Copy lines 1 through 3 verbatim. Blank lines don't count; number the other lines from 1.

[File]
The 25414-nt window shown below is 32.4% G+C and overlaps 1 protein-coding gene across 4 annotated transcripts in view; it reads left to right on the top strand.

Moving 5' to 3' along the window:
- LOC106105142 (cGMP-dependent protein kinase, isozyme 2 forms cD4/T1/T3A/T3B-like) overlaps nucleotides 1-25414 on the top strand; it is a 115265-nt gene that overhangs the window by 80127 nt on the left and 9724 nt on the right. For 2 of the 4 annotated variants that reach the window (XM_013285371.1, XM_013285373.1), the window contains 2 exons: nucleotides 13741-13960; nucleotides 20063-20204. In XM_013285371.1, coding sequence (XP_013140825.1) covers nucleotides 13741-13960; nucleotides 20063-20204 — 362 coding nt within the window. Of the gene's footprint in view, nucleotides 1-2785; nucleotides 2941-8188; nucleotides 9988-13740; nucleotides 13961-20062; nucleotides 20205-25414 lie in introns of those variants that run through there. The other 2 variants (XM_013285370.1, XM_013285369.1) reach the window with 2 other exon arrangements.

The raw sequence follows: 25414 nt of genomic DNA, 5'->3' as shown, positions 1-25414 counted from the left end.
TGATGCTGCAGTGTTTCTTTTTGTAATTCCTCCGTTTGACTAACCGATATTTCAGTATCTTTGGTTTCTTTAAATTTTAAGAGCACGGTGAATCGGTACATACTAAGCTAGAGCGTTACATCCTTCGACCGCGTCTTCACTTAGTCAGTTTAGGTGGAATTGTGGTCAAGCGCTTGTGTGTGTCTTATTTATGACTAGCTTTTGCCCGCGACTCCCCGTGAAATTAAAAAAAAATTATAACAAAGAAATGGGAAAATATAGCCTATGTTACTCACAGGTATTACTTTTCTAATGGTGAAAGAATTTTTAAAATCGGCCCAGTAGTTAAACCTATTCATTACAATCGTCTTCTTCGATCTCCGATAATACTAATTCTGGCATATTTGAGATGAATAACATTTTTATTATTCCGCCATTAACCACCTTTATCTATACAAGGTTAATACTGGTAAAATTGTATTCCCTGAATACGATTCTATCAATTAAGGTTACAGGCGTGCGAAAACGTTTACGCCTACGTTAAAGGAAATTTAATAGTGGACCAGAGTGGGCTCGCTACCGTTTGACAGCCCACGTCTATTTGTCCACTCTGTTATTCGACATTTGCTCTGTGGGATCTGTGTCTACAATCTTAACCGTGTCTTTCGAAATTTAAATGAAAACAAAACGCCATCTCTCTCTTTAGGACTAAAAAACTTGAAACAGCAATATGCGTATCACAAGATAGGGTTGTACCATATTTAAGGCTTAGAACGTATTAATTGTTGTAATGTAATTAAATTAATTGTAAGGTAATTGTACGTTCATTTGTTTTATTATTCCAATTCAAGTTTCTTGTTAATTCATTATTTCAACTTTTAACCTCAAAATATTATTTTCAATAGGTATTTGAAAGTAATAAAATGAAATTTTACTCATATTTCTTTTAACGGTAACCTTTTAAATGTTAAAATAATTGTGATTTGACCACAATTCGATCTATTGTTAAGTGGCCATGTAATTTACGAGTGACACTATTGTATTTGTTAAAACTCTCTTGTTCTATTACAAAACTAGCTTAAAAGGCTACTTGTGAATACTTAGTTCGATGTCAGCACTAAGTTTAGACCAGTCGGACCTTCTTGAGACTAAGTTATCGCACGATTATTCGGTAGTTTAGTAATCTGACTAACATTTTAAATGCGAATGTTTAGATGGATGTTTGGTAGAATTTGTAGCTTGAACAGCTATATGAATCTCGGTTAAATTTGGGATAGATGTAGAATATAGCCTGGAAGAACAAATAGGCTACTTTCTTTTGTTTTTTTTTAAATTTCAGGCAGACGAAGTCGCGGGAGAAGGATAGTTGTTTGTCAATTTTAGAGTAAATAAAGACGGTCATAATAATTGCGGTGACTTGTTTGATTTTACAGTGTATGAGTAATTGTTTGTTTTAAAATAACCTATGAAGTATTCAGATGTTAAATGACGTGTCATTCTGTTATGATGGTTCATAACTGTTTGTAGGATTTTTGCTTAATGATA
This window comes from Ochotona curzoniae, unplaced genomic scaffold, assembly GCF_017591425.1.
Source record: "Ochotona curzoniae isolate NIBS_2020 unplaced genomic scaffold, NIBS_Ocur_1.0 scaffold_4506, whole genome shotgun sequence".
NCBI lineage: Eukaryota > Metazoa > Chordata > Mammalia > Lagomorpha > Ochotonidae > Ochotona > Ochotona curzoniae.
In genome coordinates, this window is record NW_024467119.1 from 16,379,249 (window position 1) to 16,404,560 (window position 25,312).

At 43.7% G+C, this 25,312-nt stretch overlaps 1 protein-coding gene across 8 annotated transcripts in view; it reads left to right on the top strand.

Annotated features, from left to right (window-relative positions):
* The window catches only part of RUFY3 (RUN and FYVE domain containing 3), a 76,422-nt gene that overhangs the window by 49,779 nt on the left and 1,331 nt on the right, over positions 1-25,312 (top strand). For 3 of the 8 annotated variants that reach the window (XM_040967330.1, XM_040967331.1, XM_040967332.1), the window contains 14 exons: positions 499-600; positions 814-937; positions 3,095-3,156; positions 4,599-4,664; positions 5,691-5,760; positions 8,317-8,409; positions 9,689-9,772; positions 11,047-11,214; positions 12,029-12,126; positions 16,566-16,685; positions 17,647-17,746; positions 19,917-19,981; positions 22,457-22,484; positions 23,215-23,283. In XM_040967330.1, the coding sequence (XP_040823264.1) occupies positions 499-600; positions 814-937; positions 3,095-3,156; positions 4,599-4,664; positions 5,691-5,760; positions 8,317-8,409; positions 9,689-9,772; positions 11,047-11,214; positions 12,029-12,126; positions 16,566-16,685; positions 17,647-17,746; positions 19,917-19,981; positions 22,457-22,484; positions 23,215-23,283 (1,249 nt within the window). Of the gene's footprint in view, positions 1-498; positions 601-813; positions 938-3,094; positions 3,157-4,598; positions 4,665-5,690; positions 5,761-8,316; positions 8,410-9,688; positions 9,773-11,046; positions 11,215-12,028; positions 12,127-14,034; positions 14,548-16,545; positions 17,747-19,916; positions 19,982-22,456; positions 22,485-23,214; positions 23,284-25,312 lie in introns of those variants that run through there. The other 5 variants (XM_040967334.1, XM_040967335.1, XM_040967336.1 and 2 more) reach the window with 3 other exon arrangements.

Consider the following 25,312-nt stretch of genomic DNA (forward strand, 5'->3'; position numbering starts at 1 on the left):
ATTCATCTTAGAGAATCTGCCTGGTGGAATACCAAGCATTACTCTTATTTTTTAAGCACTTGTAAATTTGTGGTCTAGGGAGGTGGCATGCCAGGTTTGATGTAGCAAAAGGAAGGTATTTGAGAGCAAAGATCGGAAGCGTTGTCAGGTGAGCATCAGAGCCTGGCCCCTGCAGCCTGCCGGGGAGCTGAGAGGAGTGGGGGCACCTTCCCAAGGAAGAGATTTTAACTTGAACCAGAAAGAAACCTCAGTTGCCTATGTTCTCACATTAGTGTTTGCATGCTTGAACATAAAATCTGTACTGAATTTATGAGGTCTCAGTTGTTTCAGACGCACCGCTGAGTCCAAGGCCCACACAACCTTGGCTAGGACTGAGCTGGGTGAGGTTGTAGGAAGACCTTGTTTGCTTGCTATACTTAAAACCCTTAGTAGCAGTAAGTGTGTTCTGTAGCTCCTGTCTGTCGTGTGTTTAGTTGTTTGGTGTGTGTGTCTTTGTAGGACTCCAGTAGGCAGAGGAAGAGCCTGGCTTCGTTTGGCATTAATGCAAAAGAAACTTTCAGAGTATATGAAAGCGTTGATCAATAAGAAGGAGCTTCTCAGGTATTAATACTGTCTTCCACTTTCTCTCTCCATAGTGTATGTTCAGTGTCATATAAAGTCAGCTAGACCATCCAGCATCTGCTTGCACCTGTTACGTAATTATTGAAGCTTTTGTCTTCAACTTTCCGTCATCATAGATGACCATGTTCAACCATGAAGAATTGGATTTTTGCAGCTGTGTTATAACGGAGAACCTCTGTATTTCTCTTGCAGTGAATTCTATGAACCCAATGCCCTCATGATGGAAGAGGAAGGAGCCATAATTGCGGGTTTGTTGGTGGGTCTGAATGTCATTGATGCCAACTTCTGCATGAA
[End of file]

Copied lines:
The 25414-nt window shown below is 32.4% G+C and overlaps 1 protein-coding gene across 4 annotated transcripts in view; it reads left to right on the top strand.

Moving 5' to 3' along the window:
- LOC106105142 (cGMP-dependent protein kinase, isozyme 2 forms cD4/T1/T3A/T3B-like) overlaps nucleotides 1-25414 on the top strand; it is a 115265-nt gene that overhangs the window by 80127 nt on the left and 9724 nt on the right. For 2 of the 4 annotated variants that reach the window (XM_013285371.1, XM_013285373.1), the window contains 2 exons: nucleotides 13741-13960; nucleotides 20063-20204. In XM_013285371.1, coding sequence (XP_013140825.1) covers nucleotides 13741-13960; nucleotides 20063-20204 — 362 coding nt within the window. Of the gene's footprint in view, nucleotides 1-2785; nucleotides 2941-8188; nucleotides 9988-13740; nucleotides 13961-20062; nucleotides 20205-25414 lie in introns of those variants that run through there. The other 2 variants (XM_013285370.1, XM_013285369.1) reach the window with 2 other exon arrangements.